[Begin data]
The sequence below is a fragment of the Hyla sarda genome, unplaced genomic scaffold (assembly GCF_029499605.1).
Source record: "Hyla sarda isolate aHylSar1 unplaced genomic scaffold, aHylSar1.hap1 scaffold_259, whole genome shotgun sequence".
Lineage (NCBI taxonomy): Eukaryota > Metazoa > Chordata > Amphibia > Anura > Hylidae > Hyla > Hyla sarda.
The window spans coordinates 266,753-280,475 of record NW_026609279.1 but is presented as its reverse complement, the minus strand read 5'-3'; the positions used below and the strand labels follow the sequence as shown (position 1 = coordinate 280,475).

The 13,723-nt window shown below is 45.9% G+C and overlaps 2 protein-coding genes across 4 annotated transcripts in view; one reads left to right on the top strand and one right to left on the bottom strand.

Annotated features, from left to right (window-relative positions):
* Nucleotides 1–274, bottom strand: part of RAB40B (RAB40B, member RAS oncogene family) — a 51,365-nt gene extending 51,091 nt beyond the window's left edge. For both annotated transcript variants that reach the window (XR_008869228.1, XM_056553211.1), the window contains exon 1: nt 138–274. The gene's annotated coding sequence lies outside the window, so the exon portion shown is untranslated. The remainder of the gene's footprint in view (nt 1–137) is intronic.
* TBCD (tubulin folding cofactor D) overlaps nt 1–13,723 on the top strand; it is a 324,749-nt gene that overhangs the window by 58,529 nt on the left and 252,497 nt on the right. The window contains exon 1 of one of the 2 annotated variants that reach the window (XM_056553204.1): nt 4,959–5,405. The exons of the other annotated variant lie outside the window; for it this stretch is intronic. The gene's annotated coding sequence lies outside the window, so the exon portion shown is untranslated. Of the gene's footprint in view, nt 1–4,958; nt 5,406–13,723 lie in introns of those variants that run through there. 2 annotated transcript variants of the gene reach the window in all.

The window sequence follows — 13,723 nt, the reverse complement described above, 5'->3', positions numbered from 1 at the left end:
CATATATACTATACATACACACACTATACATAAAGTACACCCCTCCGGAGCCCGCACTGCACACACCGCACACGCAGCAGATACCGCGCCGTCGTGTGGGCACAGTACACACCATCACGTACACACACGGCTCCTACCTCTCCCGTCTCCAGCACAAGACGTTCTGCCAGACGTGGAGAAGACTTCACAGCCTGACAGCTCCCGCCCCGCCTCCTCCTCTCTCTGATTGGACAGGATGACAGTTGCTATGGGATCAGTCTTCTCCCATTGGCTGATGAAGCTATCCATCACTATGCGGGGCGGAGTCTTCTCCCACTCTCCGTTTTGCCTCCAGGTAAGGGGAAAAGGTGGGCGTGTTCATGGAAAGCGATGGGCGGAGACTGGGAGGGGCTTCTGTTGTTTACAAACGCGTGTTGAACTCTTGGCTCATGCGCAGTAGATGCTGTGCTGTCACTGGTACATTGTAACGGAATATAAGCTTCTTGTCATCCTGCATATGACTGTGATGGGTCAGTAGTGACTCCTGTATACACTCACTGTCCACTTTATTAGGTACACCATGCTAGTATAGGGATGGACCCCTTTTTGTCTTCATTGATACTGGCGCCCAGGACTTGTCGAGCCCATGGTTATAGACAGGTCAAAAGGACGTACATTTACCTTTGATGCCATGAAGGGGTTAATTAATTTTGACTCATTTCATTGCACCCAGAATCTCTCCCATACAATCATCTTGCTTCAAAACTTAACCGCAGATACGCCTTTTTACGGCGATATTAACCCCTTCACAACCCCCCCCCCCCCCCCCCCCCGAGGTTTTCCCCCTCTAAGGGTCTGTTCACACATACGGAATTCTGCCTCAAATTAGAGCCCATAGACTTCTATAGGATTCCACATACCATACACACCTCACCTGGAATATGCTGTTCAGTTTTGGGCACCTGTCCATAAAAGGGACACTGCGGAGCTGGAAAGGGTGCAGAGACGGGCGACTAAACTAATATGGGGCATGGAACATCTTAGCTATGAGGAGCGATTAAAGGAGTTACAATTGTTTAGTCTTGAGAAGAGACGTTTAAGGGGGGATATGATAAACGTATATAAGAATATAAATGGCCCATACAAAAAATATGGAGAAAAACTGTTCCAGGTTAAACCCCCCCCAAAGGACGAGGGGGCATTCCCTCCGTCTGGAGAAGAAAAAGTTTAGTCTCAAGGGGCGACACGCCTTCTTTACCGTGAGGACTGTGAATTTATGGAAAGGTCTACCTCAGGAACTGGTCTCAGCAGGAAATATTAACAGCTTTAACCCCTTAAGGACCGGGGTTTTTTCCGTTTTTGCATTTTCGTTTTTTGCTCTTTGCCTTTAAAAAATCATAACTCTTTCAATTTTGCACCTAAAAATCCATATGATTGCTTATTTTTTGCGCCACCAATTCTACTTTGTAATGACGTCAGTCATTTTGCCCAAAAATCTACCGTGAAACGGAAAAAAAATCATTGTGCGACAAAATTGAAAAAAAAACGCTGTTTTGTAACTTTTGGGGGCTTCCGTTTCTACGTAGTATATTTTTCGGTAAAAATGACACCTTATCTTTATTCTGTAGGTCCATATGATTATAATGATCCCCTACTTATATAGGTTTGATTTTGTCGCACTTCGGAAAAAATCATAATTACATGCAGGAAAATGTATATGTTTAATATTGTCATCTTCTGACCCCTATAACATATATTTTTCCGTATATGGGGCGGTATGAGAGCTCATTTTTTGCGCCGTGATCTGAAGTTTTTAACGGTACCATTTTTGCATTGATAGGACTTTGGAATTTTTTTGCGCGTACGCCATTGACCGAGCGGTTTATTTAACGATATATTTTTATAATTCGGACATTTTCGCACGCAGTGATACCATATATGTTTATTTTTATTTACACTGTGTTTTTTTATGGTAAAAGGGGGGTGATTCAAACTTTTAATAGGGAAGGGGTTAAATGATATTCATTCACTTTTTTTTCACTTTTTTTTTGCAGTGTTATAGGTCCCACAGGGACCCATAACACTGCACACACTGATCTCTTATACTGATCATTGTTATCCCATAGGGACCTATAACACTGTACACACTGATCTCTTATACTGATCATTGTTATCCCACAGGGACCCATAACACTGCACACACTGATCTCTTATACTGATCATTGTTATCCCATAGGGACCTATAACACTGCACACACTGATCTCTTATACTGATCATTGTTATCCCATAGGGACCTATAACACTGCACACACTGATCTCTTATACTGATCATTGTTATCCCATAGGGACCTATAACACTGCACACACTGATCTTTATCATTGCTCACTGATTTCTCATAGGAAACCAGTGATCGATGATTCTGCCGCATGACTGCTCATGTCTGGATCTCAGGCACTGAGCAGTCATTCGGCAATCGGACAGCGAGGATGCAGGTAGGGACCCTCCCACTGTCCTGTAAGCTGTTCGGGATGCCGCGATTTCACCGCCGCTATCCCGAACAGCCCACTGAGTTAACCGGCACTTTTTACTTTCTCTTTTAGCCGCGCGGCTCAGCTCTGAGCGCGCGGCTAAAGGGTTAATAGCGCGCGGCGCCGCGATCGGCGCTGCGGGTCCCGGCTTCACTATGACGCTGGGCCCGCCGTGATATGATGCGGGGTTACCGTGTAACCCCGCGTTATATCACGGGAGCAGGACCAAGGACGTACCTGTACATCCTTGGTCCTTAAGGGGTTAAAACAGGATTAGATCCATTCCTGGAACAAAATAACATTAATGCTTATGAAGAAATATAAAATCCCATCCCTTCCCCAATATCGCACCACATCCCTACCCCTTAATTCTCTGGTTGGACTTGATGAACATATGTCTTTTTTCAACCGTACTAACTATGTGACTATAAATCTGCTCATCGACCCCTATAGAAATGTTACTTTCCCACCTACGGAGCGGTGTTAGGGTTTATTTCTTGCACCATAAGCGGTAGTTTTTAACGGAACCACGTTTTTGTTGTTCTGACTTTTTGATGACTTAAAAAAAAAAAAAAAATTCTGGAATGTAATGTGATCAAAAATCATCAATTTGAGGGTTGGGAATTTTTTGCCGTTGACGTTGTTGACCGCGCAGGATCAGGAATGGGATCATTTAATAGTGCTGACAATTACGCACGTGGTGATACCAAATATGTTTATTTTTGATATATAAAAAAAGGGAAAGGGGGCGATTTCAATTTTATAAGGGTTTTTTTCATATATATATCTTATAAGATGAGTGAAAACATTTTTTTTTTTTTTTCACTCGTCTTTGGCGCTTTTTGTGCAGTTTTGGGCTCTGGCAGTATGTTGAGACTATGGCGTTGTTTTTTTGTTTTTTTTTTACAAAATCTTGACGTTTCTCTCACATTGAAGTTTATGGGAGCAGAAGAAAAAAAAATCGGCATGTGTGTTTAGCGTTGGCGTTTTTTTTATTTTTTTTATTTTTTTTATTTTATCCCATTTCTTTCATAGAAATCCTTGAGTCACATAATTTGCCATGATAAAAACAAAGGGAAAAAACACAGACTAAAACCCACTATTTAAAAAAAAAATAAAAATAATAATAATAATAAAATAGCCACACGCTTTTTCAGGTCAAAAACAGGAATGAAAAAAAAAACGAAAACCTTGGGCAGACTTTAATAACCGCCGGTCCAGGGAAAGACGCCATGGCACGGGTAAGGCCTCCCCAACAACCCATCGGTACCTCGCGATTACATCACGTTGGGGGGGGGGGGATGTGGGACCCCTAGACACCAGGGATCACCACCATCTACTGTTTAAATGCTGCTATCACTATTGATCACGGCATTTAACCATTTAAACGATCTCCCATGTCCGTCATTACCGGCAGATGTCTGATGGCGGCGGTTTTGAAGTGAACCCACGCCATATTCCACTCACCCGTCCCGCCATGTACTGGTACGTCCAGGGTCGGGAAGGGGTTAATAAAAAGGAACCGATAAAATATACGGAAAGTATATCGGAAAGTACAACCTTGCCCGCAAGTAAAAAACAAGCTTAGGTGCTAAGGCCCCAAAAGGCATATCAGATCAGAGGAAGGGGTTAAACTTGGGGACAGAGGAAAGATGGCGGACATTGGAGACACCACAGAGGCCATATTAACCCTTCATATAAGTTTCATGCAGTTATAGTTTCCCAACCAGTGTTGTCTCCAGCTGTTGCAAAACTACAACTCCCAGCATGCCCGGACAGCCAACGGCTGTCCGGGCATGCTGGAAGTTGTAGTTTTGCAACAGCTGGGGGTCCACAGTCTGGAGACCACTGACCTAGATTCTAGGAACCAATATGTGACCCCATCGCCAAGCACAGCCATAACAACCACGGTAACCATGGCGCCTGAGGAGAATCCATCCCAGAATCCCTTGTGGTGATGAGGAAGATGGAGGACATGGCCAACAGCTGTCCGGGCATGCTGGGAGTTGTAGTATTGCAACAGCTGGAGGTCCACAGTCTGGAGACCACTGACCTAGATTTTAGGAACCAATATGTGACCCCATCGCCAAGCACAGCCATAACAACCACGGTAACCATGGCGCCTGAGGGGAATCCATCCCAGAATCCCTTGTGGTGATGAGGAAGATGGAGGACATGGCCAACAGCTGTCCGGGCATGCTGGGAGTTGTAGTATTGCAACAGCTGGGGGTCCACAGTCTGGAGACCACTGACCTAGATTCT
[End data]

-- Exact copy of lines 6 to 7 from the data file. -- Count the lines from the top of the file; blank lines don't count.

Annotated features, from left to right (window-relative positions):
* Nucleotides 1–274, bottom strand: part of RAB40B (RAB40B, member RAS oncogene family) — a 51,365-nt gene extending 51,091 nt beyond the window's left edge. For both annotated transcript variants that reach the window (XR_008869228.1, XM_056553211.1), the window contains exon 1: nt 138–274. The gene's annotated coding sequence lies outside the window, so the exon portion shown is untranslated. The remainder of the gene's footprint in view (nt 1–137) is intronic.